It's completely reasonable to expect a particular product, in this case a camera, to get better with each generation. That's not the case with the Nikon Coolpix L810.
Sure, on paper, Nikon is offering more for your money than the L810's predecessor, the L120. But that's simply specs; you get a wider, longer lens and a higher-resolution sensor, neither of which get you better photos.
Also, despite its looks, the L810 is very much a basic point-and-shoot camera, offering little more than fully automatic shooting. Not that that's a bad thing and, in fact, if all you need is a decent auto mode, a long lens for shooting in daylight and if your photos are going straight to Facebook, the L810 is plenty.
Design and features
There are two auto modes on this camera. Easy Auto, which uses scene recognition (Nikon calls it Scene Auto Selector) and adjusts settings appropriately, is based on six common scene types. If the scene doesn't match any of those, it defaults to a general-use Auto. Then there is an Auto mode, which is similar to the program AE modes on other point-and-shoots, giving you a modicum of control over your end results. You can change ISO, white balance and exposure compensation, as well as colour, flash and continuous shooting modes. Light metering is locked to multi-pattern, unless you're using the digital zoom and the focus area is fixed to the centre of the frame.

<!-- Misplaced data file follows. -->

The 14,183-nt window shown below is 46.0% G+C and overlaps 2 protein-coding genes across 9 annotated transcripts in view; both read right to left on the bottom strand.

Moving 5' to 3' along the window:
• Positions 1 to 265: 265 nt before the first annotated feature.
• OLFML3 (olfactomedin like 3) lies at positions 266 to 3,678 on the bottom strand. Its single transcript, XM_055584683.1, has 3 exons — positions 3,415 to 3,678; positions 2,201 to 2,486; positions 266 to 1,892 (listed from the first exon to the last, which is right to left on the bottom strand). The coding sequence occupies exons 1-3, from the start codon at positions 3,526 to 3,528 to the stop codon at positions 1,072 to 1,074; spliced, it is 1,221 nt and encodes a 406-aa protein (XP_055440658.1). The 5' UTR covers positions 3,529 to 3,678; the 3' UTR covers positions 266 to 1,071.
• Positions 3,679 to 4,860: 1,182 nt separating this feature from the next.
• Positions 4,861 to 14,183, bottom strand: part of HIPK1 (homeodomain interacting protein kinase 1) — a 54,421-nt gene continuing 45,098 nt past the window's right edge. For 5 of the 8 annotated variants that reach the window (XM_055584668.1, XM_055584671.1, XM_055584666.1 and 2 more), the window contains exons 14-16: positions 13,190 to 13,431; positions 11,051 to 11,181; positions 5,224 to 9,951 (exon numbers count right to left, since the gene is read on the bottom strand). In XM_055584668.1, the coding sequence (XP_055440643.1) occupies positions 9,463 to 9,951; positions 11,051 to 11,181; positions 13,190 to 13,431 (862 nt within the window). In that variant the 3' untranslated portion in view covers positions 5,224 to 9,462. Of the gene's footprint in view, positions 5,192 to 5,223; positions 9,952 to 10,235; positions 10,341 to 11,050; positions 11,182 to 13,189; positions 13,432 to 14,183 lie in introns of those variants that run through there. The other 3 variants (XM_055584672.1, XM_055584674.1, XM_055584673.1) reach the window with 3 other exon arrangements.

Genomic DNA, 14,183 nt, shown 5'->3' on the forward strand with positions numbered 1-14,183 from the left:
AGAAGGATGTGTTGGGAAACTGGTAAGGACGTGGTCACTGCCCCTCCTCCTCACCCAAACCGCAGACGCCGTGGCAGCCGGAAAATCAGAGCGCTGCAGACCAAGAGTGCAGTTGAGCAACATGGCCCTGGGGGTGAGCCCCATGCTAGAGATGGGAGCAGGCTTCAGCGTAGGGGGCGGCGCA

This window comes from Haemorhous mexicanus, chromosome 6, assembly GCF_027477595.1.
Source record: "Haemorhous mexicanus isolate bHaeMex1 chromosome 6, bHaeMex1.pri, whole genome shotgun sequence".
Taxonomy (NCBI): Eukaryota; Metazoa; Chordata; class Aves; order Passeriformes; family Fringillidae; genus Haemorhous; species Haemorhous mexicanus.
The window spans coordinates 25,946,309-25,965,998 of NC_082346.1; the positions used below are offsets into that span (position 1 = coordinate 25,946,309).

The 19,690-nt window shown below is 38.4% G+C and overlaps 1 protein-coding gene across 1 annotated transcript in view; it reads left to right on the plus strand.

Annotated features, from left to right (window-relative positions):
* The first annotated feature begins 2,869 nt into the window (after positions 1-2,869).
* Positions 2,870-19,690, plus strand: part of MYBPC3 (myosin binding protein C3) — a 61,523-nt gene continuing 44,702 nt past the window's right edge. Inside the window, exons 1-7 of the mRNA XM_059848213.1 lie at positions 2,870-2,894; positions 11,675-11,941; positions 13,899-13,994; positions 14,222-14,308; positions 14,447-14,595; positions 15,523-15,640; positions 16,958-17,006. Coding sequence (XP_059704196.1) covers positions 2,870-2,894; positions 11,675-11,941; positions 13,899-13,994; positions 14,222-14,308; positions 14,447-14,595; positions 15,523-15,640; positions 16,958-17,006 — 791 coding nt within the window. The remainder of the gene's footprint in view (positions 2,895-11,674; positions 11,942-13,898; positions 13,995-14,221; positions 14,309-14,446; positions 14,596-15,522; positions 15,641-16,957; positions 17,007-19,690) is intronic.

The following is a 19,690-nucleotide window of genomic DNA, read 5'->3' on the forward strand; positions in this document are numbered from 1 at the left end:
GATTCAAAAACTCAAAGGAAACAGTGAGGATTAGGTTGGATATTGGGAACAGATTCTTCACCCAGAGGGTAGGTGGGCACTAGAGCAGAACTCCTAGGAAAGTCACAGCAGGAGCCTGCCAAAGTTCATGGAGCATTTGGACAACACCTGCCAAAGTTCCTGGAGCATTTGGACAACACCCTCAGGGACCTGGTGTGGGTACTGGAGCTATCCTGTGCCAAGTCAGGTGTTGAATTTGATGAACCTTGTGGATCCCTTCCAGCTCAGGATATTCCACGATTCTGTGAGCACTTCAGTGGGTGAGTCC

The L810 is easy to use out of the box. However, with no viewfinder, the 26x zoom is tough to keep steady without a support.
(Credit: Sarah Tew/CNET)
If you're able to decipher the type of scene you're shooting, it may correspond to one of the camera's 16 selectable scene modes. All of the scenes are standards, like Portrait and Landscape, and there is a Panorama Assist for lining up a series of shots that can be stitched together, with the bundled software. Nikon's Smart Portrait System gets its own spot in the shooting-mode menu. Basically, it combines Blink Warning, Skin Softening, Smile Shutter and Face Priority AF (autofocus) features into one mode. The system works well, in particular, for self-portraits, allowing you to take pictures without pressing the shutter release or setting a timer (limited to one, 10-second option).